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Foreclosure Mills Believe Mortgages Have A Statute of Limitations…(That’s Not Settled Law)

By January 14, 2016One Comment

An article appears in Default Servicing News wherein Florida Foreclosure Mill Gladstone Law Group touts their firm’s computer system that helps ensure they complete foreclosures,

“before the expiration of the five year statute of limitations”

Here the fascinating thing…until Beauvais and Bartram are resolved…and until the Florida Supreme Court issues a definitive answer on the question of whether there even is a Statute of Limitations, the issue is very much up in the air. Believe me…like every homeowner and consumer advocate attorney, I very much want the Statute of Limitations to apply, but I just do not think there is any way the Florida Supreme Court is going to render such a decision.  Just listen to the oral arguments before the Florida Supreme Court here. This is a panel of justices who are absolutely hostile to the mere suggestion that such limitations should apply. I therefore find it most compelling that foreclosure mills are operating as if it is settled law…

How long ago was the tracking system implemented?

We always looked at the statute of limitations, so it was always in effect. We started upgrading it closer to 2011. Those cases really hadn’t even hit five years from the bubble, we didn’t even really see statute of limitation issues until 2011 and 2012 when some of those larger firms had gone under. A lot of those cases were dismissed. And then there was this incredible undertaking of transferring those files, and banks had to figure out where some of these files were going. That caused a lapse in time in addition to loss mitigation and other things that were going on that delayed the banks from pursuing the foreclosure. The result of that perfect storm of delay, when everybody said, “Okay, let’s start foreclosing again,” is that the issues of statute of limitations started arising. Let’s say you had someone that defaulted in 2006 and their case gets dismissed in 2010, then it goes through all these different processes, it gets reset for referral. Then the firm looks at it and says, “Wait a minute. . .this has been more than five years.” And that’s where this issue came from.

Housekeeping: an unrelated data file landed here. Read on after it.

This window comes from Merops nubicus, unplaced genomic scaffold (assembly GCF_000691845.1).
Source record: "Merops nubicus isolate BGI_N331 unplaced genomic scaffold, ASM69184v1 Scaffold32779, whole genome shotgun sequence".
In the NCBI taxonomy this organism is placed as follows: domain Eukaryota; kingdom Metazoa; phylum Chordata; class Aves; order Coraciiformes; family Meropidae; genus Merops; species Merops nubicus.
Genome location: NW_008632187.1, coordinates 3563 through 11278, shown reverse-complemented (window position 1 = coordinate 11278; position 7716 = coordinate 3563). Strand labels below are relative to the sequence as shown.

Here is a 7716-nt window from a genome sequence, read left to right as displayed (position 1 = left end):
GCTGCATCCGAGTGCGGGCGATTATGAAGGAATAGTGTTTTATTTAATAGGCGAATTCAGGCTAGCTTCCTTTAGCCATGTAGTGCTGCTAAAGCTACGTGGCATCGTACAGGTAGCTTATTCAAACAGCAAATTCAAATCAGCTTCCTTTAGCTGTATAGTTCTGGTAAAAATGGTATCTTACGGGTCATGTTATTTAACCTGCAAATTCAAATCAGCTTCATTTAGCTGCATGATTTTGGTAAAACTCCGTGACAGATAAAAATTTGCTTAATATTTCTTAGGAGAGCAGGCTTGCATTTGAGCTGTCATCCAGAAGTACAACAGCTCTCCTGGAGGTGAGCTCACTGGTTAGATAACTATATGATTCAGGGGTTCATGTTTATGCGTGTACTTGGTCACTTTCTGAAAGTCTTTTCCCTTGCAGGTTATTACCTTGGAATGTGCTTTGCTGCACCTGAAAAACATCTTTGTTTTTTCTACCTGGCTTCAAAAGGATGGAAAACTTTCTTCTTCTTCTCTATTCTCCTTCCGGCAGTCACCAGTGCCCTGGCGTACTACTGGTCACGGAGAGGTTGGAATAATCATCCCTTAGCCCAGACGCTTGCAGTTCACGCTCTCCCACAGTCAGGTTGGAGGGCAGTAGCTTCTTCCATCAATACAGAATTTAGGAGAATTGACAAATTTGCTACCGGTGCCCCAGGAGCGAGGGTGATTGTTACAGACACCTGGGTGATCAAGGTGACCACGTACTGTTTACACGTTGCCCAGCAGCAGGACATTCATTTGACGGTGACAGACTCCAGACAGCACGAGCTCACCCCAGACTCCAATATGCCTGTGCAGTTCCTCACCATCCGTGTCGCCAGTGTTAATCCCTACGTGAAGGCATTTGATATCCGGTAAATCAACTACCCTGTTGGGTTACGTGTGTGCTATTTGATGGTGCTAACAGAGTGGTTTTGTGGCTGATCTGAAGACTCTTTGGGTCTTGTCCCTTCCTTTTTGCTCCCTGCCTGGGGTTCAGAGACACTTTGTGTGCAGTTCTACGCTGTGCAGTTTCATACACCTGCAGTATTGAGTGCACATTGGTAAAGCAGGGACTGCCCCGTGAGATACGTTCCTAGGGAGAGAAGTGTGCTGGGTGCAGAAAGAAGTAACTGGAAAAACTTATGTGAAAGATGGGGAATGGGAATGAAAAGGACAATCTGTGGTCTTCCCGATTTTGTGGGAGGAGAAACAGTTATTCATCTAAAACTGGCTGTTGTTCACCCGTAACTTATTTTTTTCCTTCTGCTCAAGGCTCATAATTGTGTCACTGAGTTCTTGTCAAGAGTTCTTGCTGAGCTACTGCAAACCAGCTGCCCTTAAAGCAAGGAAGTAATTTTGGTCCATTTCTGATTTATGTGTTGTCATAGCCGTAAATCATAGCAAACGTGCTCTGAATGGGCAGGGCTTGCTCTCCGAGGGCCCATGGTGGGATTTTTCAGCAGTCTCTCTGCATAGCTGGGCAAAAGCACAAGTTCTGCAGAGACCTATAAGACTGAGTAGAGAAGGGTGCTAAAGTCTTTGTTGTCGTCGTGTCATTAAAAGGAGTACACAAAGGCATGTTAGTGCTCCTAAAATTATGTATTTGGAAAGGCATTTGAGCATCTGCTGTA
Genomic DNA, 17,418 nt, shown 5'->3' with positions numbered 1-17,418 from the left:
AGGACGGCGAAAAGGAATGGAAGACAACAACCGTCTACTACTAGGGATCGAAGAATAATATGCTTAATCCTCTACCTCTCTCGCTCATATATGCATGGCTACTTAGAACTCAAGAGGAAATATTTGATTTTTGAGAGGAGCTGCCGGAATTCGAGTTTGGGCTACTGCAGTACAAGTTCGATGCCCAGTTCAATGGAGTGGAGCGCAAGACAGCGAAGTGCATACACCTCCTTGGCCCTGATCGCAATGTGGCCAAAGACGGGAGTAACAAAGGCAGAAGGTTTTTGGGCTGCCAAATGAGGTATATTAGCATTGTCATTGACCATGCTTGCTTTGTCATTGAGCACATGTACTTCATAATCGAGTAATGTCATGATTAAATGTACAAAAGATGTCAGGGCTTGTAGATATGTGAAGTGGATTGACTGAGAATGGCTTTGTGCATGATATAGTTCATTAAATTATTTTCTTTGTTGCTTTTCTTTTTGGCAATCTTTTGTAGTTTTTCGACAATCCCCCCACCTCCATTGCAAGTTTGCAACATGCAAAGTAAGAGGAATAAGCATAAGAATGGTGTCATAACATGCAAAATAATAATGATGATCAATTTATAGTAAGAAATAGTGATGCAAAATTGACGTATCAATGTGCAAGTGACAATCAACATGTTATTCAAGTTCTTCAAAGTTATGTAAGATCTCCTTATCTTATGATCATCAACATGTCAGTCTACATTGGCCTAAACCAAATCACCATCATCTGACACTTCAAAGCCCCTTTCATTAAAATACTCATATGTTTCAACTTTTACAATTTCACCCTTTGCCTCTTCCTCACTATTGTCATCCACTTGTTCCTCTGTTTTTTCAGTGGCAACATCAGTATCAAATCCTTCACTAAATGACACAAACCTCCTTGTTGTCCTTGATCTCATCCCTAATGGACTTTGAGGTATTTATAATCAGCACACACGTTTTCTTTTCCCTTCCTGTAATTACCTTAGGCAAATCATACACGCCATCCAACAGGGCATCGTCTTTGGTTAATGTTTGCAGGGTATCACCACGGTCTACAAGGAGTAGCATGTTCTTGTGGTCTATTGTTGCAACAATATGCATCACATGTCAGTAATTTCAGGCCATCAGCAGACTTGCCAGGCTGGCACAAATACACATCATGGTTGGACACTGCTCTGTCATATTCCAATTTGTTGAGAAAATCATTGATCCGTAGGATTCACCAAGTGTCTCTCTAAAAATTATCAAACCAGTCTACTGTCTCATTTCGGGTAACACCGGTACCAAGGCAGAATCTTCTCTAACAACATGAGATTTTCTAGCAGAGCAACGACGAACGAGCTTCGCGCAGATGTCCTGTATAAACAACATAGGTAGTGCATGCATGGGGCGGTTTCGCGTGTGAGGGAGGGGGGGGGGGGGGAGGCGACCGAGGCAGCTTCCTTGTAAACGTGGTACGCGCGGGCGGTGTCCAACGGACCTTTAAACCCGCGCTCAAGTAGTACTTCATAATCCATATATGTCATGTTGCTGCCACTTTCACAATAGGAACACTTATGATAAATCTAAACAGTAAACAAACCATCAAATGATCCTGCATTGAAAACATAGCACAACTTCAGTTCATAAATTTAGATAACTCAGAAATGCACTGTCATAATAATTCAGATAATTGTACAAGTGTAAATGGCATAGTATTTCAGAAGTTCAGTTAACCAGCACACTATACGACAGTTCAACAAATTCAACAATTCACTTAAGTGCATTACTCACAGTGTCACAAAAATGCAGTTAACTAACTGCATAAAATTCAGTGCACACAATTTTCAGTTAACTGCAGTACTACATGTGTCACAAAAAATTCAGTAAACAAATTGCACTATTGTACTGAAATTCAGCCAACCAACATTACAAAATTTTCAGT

We generally resolve cases before the court has to do so because of the statute of limitations. We conduct an analysis with the client to determine how strong our argument is that the foreclosure was timely filed and what options the borrower is ultimately looking for from this case and the risks. Generally, we’ve been able to either work out those files or make a strategic business decision with our clients that they would prefer to just dismiss, and using the case law at the time, come up with a way to move the breach date forward so that we’re filing within a five-year period. There’s been a lot of attention to making sure that everybody is in compliance. Our firm has been instrumental with educating our clients with the law in Florida and how it’s been changing. We use our system to early detect any issues, especially when we take a file from another firm that may be closed or that our bank is no longer using. We immediately scrub that for a statute of limitations evaluation so that our client can make a good decision on how to proceed.

See the article here

One Comment

  • Mark Bowen says:

    Where so many get it wrong is in the interpretation of “acceleration”.

    Black’s Law (Eighth Edition) defines acceleration as “The advancing of a loan agreement’s maturity date so that payment of the entire debt is due immediately.”

    When the maturity date is advanced, it automatically collapses the loan agreement’s payment schedule so that only what’s due at the moment of acceleration is due and payable. The payment schedule then ceases to exist, and the clock begins to run as imposed by the limitation.

    The variance in an action to foreclose a mortgage, as observed by the courts, is in the alleged multiple defaults over time which, upon acceleration, do not lawfully continue to accrue.

    Florida’s Court’s have made their determination’s based on the false belief, or assumption, that the payment schedule is still active after acceleration, thereby creating new causes of action.

    By the way, in most mortgages, there is no clause which provides the “lender” with the opportunity to cure a default, or un-accelerate the mortgage once accelerated, giving that option only to the “borrower.”

    There’s more to this but, I believe that, this is a good place to start, and I am convinced that this argument has never been made.

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